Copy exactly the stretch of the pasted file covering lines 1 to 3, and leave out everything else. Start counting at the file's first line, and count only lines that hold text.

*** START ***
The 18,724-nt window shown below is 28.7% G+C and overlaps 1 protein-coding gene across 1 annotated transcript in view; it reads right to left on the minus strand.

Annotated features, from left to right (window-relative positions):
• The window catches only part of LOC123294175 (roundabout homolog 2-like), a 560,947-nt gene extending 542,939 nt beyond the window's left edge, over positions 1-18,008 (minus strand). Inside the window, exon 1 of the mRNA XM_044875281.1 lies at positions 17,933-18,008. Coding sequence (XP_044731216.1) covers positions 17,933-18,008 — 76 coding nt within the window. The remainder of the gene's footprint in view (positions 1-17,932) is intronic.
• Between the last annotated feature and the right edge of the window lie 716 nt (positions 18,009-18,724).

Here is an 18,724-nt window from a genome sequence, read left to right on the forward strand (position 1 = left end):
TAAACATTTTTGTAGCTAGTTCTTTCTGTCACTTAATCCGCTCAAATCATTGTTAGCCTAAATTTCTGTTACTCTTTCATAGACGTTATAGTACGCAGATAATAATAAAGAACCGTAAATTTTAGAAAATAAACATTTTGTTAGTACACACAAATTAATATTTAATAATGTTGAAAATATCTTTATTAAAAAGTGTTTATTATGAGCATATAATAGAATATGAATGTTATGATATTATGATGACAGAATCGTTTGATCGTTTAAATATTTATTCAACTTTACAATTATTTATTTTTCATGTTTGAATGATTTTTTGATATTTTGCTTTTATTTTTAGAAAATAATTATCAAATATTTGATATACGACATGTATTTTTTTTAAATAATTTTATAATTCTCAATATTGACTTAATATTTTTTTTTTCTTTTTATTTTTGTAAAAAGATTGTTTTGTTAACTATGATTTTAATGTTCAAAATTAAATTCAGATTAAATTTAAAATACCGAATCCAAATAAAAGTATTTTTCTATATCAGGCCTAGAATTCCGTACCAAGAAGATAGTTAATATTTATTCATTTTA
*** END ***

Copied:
The 18,724-nt window shown below is 28.7% G+C and overlaps 1 protein-coding gene across 1 annotated transcript in view; it reads right to left on the minus strand.

Annotated features, from left to right (window-relative positions):
• The window catches only part of LOC123294175 (roundabout homolog 2-like), a 560,947-nt gene extending 542,939 nt beyond the window's left edge, over positions 1-18,008 (minus strand). Inside the window, exon 1 of the mRNA XM_044875281.1 lies at positions 17,933-18,008. Coding sequence (XP_044731216.1) covers positions 17,933-18,008 — 76 coding nt within the window. The remainder of the gene's footprint in view (positions 1-17,932) is intronic.